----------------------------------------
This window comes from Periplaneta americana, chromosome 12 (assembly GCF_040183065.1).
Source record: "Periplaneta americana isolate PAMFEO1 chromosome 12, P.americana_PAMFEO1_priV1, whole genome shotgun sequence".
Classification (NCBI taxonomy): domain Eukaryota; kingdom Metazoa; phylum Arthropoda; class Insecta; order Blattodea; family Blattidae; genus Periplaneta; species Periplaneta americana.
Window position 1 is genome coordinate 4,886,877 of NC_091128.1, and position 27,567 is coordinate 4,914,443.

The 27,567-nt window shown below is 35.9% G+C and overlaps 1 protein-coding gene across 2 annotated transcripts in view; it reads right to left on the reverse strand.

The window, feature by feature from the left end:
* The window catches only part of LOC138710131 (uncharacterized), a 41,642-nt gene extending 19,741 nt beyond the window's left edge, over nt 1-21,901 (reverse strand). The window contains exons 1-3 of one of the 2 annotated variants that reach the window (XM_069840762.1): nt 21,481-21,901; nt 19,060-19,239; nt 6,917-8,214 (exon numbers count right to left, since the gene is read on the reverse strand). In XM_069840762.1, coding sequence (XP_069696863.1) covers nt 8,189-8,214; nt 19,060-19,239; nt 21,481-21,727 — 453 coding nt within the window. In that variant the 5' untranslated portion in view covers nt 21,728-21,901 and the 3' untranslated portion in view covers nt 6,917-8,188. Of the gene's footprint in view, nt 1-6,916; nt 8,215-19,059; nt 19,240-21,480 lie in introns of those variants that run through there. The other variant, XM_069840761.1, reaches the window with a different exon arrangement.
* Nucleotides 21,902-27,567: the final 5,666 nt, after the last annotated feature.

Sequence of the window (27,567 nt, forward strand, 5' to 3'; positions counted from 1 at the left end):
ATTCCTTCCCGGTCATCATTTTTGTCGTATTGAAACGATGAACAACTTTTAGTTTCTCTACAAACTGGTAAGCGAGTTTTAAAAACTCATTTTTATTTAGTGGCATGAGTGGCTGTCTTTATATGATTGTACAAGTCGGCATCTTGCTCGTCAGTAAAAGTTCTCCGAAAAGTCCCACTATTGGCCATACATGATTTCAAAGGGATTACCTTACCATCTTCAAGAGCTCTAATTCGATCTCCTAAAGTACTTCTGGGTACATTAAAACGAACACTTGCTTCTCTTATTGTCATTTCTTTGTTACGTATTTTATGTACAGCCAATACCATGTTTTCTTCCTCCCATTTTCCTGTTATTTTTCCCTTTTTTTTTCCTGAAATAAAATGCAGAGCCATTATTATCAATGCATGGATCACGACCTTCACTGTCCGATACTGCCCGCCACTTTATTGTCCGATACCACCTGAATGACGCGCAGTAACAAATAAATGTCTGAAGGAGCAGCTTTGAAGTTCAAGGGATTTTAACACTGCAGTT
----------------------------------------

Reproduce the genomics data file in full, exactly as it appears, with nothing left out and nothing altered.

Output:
This window comes from Periplaneta americana, chromosome 12 (assembly GCF_040183065.1).
Source record: "Periplaneta americana isolate PAMFEO1 chromosome 12, P.americana_PAMFEO1_priV1, whole genome shotgun sequence".
Classification (NCBI taxonomy): domain Eukaryota; kingdom Metazoa; phylum Arthropoda; class Insecta; order Blattodea; family Blattidae; genus Periplaneta; species Periplaneta americana.
Window position 1 is genome coordinate 4,886,877 of NC_091128.1, and position 27,567 is coordinate 4,914,443.

The 27,567-nt window shown below is 35.9% G+C and overlaps 1 protein-coding gene across 2 annotated transcripts in view; it reads right to left on the reverse strand.

The window, feature by feature from the left end:
* The window catches only part of LOC138710131 (uncharacterized), a 41,642-nt gene extending 19,741 nt beyond the window's left edge, over nt 1-21,901 (reverse strand). The window contains exons 1-3 of one of the 2 annotated variants that reach the window (XM_069840762.1): nt 21,481-21,901; nt 19,060-19,239; nt 6,917-8,214 (exon numbers count right to left, since the gene is read on the reverse strand). In XM_069840762.1, coding sequence (XP_069696863.1) covers nt 8,189-8,214; nt 19,060-19,239; nt 21,481-21,727 — 453 coding nt within the window. In that variant the 5' untranslated portion in view covers nt 21,728-21,901 and the 3' untranslated portion in view covers nt 6,917-8,188. Of the gene's footprint in view, nt 1-6,916; nt 8,215-19,059; nt 19,240-21,480 lie in introns of those variants that run through there. The other variant, XM_069840761.1, reaches the window with a different exon arrangement.
* Nucleotides 21,902-27,567: the final 5,666 nt, after the last annotated feature.

Sequence of the window (27,567 nt, forward strand, 5' to 3'; positions counted from 1 at the left end):
ATTCCTTCCCGGTCATCATTTTTGTCGTATTGAAACGATGAACAACTTTTAGTTTCTCTACAAACTGGTAAGCGAGTTTTAAAAACTCATTTTTATTTAGTGGCATGAGTGGCTGTCTTTATATGATTGTACAAGTCGGCATCTTGCTCGTCAGTAAAAGTTCTCCGAAAAGTCCCACTATTGGCCATACATGATTTCAAAGGGATTACCTTACCATCTTCAAGAGCTCTAATTCGATCTCCTAAAGTACTTCTGGGTACATTAAAACGAACACTTGCTTCTCTTATTGTCATTTCTTTGTTACGTATTTTATGTACAGCCAATACCATGTTTTCTTCCTCCCATTTTCCTGTTATTTTTCCCTTTTTTTTTCCTGAAATAAAATGCAGAGCCATTATTATCAATGCATGGATCACGACCTTCACTGTCCGATACTGCCCGCCACTTTATTGTCCGATACCACCTGAATGACGCGCAGTAACAAATAAATGTCTGAAGGAGCAGCTTTGAAGTTCAAGGGATTTTAACACTGCAGTT